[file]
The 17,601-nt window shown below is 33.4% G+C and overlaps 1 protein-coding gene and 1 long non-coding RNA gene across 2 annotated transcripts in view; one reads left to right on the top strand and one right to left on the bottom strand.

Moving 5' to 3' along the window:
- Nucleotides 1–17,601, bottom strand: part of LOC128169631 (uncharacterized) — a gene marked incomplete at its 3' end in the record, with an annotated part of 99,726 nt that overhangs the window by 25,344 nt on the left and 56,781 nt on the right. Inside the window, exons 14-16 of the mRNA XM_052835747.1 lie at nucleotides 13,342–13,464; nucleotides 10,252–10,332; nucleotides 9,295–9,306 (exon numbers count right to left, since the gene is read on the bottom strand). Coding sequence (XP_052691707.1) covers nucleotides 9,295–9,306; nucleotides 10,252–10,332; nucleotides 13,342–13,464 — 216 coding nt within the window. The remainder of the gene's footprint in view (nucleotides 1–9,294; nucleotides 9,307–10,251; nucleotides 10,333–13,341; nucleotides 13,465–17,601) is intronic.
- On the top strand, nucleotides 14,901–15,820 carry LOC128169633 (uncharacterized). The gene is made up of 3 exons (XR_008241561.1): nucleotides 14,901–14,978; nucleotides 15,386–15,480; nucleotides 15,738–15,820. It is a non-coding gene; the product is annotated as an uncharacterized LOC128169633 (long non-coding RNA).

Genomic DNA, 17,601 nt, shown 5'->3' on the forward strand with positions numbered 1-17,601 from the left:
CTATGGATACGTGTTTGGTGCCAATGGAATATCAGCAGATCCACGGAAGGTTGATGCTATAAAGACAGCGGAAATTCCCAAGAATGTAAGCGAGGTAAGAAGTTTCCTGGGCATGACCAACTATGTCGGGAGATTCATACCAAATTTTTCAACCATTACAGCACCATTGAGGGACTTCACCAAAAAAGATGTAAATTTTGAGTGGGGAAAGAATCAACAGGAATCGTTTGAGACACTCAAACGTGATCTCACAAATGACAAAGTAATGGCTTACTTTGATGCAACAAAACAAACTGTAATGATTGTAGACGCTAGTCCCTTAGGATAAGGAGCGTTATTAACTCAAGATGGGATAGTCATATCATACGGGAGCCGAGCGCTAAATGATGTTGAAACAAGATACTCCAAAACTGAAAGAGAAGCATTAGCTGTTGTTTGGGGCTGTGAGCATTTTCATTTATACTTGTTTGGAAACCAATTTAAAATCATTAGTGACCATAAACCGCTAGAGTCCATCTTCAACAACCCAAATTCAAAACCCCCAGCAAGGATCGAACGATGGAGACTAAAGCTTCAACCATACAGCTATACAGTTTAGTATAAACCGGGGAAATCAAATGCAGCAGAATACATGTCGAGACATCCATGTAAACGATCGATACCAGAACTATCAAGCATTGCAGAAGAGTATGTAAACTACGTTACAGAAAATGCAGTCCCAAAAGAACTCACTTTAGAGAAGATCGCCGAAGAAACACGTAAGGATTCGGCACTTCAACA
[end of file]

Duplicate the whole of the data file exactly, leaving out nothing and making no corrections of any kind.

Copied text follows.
The 17,601-nt window shown below is 33.4% G+C and overlaps 1 protein-coding gene and 1 long non-coding RNA gene across 2 annotated transcripts in view; one reads left to right on the top strand and one right to left on the bottom strand.

Moving 5' to 3' along the window:
- Nucleotides 1–17,601, bottom strand: part of LOC128169631 (uncharacterized) — a gene marked incomplete at its 3' end in the record, with an annotated part of 99,726 nt that overhangs the window by 25,344 nt on the left and 56,781 nt on the right. Inside the window, exons 14-16 of the mRNA XM_052835747.1 lie at nucleotides 13,342–13,464; nucleotides 10,252–10,332; nucleotides 9,295–9,306 (exon numbers count right to left, since the gene is read on the bottom strand). Coding sequence (XP_052691707.1) covers nucleotides 9,295–9,306; nucleotides 10,252–10,332; nucleotides 13,342–13,464 — 216 coding nt within the window. The remainder of the gene's footprint in view (nucleotides 1–9,294; nucleotides 9,307–10,251; nucleotides 10,333–13,341; nucleotides 13,465–17,601) is intronic.
- On the top strand, nucleotides 14,901–15,820 carry LOC128169633 (uncharacterized). The gene is made up of 3 exons (XR_008241561.1): nucleotides 14,901–14,978; nucleotides 15,386–15,480; nucleotides 15,738–15,820. It is a non-coding gene; the product is annotated as an uncharacterized LOC128169633 (long non-coding RNA).

Genomic DNA, 17,601 nt, shown 5'->3' on the forward strand with positions numbered 1-17,601 from the left:
CTATGGATACGTGTTTGGTGCCAATGGAATATCAGCAGATCCACGGAAGGTTGATGCTATAAAGACAGCGGAAATTCCCAAGAATGTAAGCGAGGTAAGAAGTTTCCTGGGCATGACCAACTATGTCGGGAGATTCATACCAAATTTTTCAACCATTACAGCACCATTGAGGGACTTCACCAAAAAAGATGTAAATTTTGAGTGGGGAAAGAATCAACAGGAATCGTTTGAGACACTCAAACGTGATCTCACAAATGACAAAGTAATGGCTTACTTTGATGCAACAAAACAAACTGTAATGATTGTAGACGCTAGTCCCTTAGGATAAGGAGCGTTATTAACTCAAGATGGGATAGTCATATCATACGGGAGCCGAGCGCTAAATGATGTTGAAACAAGATACTCCAAAACTGAAAGAGAAGCATTAGCTGTTGTTTGGGGCTGTGAGCATTTTCATTTATACTTGTTTGGAAACCAATTTAAAATCATTAGTGACCATAAACCGCTAGAGTCCATCTTCAACAACCCAAATTCAAAACCCCCAGCAAGGATCGAACGATGGAGACTAAAGCTTCAACCATACAGCTATACAGTTTAGTATAAACCGGGGAAATCAAATGCAGCAGAATACATGTCGAGACATCCATGTAAACGATCGATACCAGAACTATCAAGCATTGCAGAAGAGTATGTAAACTACGTTACAGAAAATGCAGTCCCAAAAGAACTCACTTTAGAGAAGATCGCCGAAGAAACACGTAAGGATTCGGCACTTCAACA